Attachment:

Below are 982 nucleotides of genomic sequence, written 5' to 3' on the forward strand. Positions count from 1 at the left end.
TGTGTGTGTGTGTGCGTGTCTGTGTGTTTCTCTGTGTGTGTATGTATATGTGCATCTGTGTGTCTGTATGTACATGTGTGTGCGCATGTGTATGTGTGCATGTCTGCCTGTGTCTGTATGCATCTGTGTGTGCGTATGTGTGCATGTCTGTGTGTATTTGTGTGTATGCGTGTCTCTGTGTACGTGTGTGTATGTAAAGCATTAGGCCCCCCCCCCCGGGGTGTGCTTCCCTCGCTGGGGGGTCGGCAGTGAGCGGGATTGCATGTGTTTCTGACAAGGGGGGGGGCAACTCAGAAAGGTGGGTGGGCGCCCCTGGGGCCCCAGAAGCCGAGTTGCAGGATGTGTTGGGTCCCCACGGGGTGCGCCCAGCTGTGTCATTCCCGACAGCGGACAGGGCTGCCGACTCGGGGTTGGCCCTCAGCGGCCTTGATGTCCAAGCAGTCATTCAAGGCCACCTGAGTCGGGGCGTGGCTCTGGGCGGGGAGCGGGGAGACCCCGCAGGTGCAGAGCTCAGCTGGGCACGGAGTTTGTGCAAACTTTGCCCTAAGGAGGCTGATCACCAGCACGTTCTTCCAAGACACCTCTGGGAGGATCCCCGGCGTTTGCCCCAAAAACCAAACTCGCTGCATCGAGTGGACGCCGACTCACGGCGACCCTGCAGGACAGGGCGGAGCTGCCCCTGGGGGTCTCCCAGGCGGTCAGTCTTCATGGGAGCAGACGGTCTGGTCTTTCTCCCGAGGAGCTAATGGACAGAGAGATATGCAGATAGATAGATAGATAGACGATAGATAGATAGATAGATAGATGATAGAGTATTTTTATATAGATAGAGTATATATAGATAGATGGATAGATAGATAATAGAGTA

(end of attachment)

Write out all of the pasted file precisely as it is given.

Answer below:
Below are 982 nucleotides of genomic sequence, written 5' to 3' on the forward strand. Positions count from 1 at the left end.
TGTGTGTGTGTGTGCGTGTCTGTGTGTTTCTCTGTGTGTGTATGTATATGTGCATCTGTGTGTCTGTATGTACATGTGTGTGCGCATGTGTATGTGTGCATGTCTGCCTGTGTCTGTATGCATCTGTGTGTGCGTATGTGTGCATGTCTGTGTGTATTTGTGTGTATGCGTGTCTCTGTGTACGTGTGTGTATGTAAAGCATTAGGCCCCCCCCCCCGGGGTGTGCTTCCCTCGCTGGGGGGTCGGCAGTGAGCGGGATTGCATGTGTTTCTGACAAGGGGGGGGGCAACTCAGAAAGGTGGGTGGGCGCCCCTGGGGCCCCAGAAGCCGAGTTGCAGGATGTGTTGGGTCCCCACGGGGTGCGCCCAGCTGTGTCATTCCCGACAGCGGACAGGGCTGCCGACTCGGGGTTGGCCCTCAGCGGCCTTGATGTCCAAGCAGTCATTCAAGGCCACCTGAGTCGGGGCGTGGCTCTGGGCGGGGAGCGGGGAGACCCCGCAGGTGCAGAGCTCAGCTGGGCACGGAGTTTGTGCAAACTTTGCCCTAAGGAGGCTGATCACCAGCACGTTCTTCCAAGACACCTCTGGGAGGATCCCCGGCGTTTGCCCCAAAAACCAAACTCGCTGCATCGAGTGGACGCCGACTCACGGCGACCCTGCAGGACAGGGCGGAGCTGCCCCTGGGGGTCTCCCAGGCGGTCAGTCTTCATGGGAGCAGACGGTCTGGTCTTTCTCCCGAGGAGCTAATGGACAGAGAGATATGCAGATAGATAGATAGATAGACGATAGATAGATAGATAGATAGATGATAGAGTATTTTTATATAGATAGAGTATATATAGATAGATGGATAGATAGATAATAGAGTA